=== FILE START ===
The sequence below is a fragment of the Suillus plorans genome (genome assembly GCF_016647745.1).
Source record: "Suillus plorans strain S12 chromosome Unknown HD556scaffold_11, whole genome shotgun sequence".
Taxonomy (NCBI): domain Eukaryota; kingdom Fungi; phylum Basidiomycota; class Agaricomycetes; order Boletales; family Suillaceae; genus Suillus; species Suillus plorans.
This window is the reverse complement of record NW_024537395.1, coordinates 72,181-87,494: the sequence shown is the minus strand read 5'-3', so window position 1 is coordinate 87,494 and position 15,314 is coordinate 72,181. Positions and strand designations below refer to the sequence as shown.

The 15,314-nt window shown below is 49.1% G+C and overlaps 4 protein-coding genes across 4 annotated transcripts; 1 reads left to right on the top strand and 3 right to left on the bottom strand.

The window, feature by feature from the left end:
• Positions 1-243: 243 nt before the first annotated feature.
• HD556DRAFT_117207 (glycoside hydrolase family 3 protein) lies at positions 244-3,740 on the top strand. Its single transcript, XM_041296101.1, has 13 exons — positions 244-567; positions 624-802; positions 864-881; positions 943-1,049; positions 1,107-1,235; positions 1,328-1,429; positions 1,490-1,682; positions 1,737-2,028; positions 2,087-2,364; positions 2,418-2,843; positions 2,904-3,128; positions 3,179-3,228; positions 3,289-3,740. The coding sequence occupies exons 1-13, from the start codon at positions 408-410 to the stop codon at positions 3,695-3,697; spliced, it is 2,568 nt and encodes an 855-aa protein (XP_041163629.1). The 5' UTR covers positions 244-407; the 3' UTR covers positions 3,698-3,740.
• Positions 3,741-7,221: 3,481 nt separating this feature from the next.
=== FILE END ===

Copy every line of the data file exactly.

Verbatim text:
The sequence below is a fragment of the Suillus plorans genome (genome assembly GCF_016647745.1).
Source record: "Suillus plorans strain S12 chromosome Unknown HD556scaffold_11, whole genome shotgun sequence".
Taxonomy (NCBI): domain Eukaryota; kingdom Fungi; phylum Basidiomycota; class Agaricomycetes; order Boletales; family Suillaceae; genus Suillus; species Suillus plorans.
This window is the reverse complement of record NW_024537395.1, coordinates 72,181-87,494: the sequence shown is the minus strand read 5'-3', so window position 1 is coordinate 87,494 and position 15,314 is coordinate 72,181. Positions and strand designations below refer to the sequence as shown.

The 15,314-nt window shown below is 49.1% G+C and overlaps 4 protein-coding genes across 4 annotated transcripts; 1 reads left to right on the top strand and 3 right to left on the bottom strand.

The window, feature by feature from the left end:
• Positions 1-243: 243 nt before the first annotated feature.
• HD556DRAFT_117207 (glycoside hydrolase family 3 protein) lies at positions 244-3,740 on the top strand. Its single transcript, XM_041296101.1, has 13 exons — positions 244-567; positions 624-802; positions 864-881; positions 943-1,049; positions 1,107-1,235; positions 1,328-1,429; positions 1,490-1,682; positions 1,737-2,028; positions 2,087-2,364; positions 2,418-2,843; positions 2,904-3,128; positions 3,179-3,228; positions 3,289-3,740. The coding sequence occupies exons 1-13, from the start codon at positions 408-410 to the stop codon at positions 3,695-3,697; spliced, it is 2,568 nt and encodes an 855-aa protein (XP_041163629.1). The 5' UTR covers positions 244-407; the 3' UTR covers positions 3,698-3,740.
• Positions 3,741-7,221: 3,481 nt separating this feature from the next.